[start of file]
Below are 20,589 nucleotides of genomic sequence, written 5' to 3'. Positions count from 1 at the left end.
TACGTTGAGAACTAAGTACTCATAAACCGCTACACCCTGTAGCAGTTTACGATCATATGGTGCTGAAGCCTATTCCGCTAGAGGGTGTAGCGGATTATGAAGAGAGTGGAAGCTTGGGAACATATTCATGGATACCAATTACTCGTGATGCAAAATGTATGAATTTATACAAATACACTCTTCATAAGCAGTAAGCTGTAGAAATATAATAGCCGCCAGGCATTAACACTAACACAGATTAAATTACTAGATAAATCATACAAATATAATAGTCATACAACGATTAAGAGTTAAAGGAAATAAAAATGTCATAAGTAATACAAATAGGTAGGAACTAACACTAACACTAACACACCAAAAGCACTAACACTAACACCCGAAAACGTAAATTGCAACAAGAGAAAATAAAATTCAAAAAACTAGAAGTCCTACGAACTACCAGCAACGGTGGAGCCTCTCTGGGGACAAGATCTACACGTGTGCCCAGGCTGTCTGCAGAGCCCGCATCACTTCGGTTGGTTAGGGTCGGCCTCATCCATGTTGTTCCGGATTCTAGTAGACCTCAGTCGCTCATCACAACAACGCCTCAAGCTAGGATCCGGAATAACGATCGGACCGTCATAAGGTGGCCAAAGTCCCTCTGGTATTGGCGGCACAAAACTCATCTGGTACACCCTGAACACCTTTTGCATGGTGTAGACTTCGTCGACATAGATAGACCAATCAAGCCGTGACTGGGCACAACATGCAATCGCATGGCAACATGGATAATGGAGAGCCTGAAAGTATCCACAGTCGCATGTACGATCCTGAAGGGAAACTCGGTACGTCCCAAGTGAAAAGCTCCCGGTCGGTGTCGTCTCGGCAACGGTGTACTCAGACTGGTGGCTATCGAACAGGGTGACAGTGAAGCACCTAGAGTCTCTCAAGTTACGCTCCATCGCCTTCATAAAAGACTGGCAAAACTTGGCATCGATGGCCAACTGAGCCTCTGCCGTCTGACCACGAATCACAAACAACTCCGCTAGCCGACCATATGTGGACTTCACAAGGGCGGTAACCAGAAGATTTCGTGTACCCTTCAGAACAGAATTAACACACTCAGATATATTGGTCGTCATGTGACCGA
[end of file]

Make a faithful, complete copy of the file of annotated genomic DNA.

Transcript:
Below are 20,589 nucleotides of genomic sequence, written 5' to 3'. Positions count from 1 at the left end.
TACGTTGAGAACTAAGTACTCATAAACCGCTACACCCTGTAGCAGTTTACGATCATATGGTGCTGAAGCCTATTCCGCTAGAGGGTGTAGCGGATTATGAAGAGAGTGGAAGCTTGGGAACATATTCATGGATACCAATTACTCGTGATGCAAAATGTATGAATTTATACAAATACACTCTTCATAAGCAGTAAGCTGTAGAAATATAATAGCCGCCAGGCATTAACACTAACACAGATTAAATTACTAGATAAATCATACAAATATAATAGTCATACAACGATTAAGAGTTAAAGGAAATAAAAATGTCATAAGTAATACAAATAGGTAGGAACTAACACTAACACTAACACACCAAAAGCACTAACACTAACACCCGAAAACGTAAATTGCAACAAGAGAAAATAAAATTCAAAAAACTAGAAGTCCTACGAACTACCAGCAACGGTGGAGCCTCTCTGGGGACAAGATCTACACGTGTGCCCAGGCTGTCTGCAGAGCCCGCATCACTTCGGTTGGTTAGGGTCGGCCTCATCCATGTTGTTCCGGATTCTAGTAGACCTCAGTCGCTCATCACAACAACGCCTCAAGCTAGGATCCGGAATAACGATCGGACCGTCATAAGGTGGCCAAAGTCCCTCTGGTATTGGCGGCACAAAACTCATCTGGTACACCCTGAACACCTTTTGCATGGTGTAGACTTCGTCGACATAGATAGACCAATCAAGCCGTGACTGGGCACAACATGCAATCGCATGGCAACATGGATAATGGAGAGCCTGAAAGTATCCACAGTCGCATGTACGATCCTGAAGGGAAACTCGGTACGTCCCAAGTGAAAAGCTCCCGGTCGGTGTCGTCTCGGCAACGGTGTACTCAGACTGGTGGCTATCGAACAGGGTGACAGTGAAGCACCTAGAGTCTCTCAAGTTACGCTCCATCGCCTTCATAAAAGACTGGCAAAACTTGGCATCGATGGCCAACTGAGCCTCTGCCGTCTGACCACGAATCACAAACAACTCCGCTAGCCGACCATATGTGGACTTCACAAGGGCGGTAACCAGAAGATTTCGTGTACCCTTCAGAACAGAATTAACACACTCAGATATATTGGTCGTCATGTGACCGA